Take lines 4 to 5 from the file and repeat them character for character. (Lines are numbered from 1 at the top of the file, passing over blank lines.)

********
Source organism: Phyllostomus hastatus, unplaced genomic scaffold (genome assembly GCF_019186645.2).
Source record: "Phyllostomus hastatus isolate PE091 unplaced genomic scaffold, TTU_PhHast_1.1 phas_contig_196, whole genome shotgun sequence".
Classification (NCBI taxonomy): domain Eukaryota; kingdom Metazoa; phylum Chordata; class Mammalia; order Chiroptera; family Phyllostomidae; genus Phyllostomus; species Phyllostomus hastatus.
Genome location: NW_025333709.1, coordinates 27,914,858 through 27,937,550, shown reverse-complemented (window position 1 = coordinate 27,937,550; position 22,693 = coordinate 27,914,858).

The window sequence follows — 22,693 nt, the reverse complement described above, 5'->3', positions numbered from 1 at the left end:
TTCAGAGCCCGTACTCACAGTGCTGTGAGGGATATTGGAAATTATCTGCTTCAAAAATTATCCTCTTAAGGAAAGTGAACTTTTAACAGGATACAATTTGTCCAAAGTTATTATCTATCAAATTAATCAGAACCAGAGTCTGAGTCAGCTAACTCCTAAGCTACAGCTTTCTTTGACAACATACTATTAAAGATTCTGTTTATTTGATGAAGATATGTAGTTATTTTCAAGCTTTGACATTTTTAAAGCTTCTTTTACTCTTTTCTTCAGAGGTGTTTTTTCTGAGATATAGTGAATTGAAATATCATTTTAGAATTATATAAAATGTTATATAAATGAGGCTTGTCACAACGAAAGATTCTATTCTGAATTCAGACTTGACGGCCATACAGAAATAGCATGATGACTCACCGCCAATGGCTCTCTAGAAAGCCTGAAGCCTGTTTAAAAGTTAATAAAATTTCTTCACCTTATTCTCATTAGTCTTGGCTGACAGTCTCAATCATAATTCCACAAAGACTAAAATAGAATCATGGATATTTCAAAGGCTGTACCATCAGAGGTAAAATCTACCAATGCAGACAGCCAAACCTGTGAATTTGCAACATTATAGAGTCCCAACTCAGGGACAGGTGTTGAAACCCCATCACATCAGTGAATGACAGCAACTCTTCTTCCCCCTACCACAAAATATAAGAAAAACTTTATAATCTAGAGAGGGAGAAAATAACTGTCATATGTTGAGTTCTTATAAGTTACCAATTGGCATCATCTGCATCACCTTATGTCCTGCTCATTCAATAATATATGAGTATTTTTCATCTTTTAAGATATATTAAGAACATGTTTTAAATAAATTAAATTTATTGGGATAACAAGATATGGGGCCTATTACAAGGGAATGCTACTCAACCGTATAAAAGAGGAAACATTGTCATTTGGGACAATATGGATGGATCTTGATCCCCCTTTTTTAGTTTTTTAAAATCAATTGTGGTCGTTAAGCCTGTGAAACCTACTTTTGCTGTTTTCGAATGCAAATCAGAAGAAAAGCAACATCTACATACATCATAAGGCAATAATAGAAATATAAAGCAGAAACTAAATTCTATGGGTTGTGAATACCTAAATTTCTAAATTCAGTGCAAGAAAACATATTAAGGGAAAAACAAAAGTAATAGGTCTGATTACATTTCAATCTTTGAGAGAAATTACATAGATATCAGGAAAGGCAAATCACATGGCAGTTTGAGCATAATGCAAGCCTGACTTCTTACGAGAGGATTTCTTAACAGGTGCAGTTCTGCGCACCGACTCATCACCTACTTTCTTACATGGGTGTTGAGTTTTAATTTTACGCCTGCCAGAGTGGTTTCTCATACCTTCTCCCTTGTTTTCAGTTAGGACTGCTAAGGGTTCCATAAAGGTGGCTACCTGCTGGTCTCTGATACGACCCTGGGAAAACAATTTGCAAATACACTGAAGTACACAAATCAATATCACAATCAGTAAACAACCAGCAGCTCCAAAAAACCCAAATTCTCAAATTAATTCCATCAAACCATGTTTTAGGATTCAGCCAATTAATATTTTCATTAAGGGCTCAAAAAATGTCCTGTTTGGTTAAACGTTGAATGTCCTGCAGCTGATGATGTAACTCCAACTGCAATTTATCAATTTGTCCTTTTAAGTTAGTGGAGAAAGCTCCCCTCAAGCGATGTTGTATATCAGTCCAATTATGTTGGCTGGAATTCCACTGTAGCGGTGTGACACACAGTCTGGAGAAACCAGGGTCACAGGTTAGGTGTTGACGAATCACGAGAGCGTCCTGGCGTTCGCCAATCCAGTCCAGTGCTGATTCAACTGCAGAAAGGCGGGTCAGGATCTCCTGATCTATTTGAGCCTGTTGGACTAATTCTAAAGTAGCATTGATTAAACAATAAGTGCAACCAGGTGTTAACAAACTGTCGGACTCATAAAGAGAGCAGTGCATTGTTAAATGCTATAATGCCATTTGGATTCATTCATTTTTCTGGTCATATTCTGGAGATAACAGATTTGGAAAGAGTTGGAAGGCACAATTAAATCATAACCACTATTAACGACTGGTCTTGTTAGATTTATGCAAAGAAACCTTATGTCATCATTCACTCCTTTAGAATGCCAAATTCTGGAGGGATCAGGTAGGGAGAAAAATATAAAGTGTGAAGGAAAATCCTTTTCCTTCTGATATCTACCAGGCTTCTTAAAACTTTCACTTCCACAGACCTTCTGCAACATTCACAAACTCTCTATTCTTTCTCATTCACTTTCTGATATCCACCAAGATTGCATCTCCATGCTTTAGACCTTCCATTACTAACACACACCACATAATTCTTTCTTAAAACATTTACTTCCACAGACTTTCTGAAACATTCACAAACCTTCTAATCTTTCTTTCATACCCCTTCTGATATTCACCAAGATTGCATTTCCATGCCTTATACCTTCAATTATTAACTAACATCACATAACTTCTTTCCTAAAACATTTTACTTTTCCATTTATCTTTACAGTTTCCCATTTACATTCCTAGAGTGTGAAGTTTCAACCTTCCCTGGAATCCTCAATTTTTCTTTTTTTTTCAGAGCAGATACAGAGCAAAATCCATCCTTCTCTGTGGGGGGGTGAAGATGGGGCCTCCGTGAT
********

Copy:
Genome location: NW_025333709.1, coordinates 27,914,858 through 27,937,550, shown reverse-complemented (window position 1 = coordinate 27,937,550; position 22,693 = coordinate 27,914,858).

The window sequence follows — 22,693 nt, the reverse complement described above, 5'->3', positions numbered from 1 at the left end: